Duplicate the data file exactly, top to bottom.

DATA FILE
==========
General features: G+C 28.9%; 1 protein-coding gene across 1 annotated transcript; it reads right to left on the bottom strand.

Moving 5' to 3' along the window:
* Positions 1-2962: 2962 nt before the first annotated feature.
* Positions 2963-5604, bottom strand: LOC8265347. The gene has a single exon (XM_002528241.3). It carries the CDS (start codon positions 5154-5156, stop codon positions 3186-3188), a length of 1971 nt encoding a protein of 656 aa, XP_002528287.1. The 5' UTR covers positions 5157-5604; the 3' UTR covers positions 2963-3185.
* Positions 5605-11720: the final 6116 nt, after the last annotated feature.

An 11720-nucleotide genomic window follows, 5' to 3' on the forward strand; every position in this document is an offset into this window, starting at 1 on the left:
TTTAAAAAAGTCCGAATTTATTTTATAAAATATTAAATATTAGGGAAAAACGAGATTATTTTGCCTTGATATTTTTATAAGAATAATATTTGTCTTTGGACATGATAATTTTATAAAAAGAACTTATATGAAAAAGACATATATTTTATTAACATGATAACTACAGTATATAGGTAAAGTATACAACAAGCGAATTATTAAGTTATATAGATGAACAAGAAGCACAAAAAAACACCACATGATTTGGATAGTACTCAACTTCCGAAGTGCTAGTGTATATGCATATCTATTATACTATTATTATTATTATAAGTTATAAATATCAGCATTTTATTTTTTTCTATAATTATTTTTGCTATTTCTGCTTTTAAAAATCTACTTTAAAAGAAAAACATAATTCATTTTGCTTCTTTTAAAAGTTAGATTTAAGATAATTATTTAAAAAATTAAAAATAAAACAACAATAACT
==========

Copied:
General features: G+C 28.9%; 1 protein-coding gene across 1 annotated transcript; it reads right to left on the bottom strand.

Moving 5' to 3' along the window:
* Positions 1-2962: 2962 nt before the first annotated feature.
* Positions 2963-5604, bottom strand: LOC8265347. The gene has a single exon (XM_002528241.3). It carries the CDS (start codon positions 5154-5156, stop codon positions 3186-3188), a length of 1971 nt encoding a protein of 656 aa, XP_002528287.1. The 5' UTR covers positions 5157-5604; the 3' UTR covers positions 2963-3185.
* Positions 5605-11720: the final 6116 nt, after the last annotated feature.

An 11720-nucleotide genomic window follows, 5' to 3' on the forward strand; every position in this document is an offset into this window, starting at 1 on the left:
TTTAAAAAAGTCCGAATTTATTTTATAAAATATTAAATATTAGGGAAAAACGAGATTATTTTGCCTTGATATTTTTATAAGAATAATATTTGTCTTTGGACATGATAATTTTATAAAAAGAACTTATATGAAAAAGACATATATTTTATTAACATGATAACTACAGTATATAGGTAAAGTATACAACAAGCGAATTATTAAGTTATATAGATGAACAAGAAGCACAAAAAAACACCACATGATTTGGATAGTACTCAACTTCCGAAGTGCTAGTGTATATGCATATCTATTATACTATTATTATTATTATAAGTTATAAATATCAGCATTTTATTTTTTTCTATAATTATTTTTGCTATTTCTGCTTTTAAAAATCTACTTTAAAAGAAAAACATAATTCATTTTGCTTCTTTTAAAAGTTAGATTTAAGATAATTATTTAAAAAATTAAAAATAAAACAACAATAACT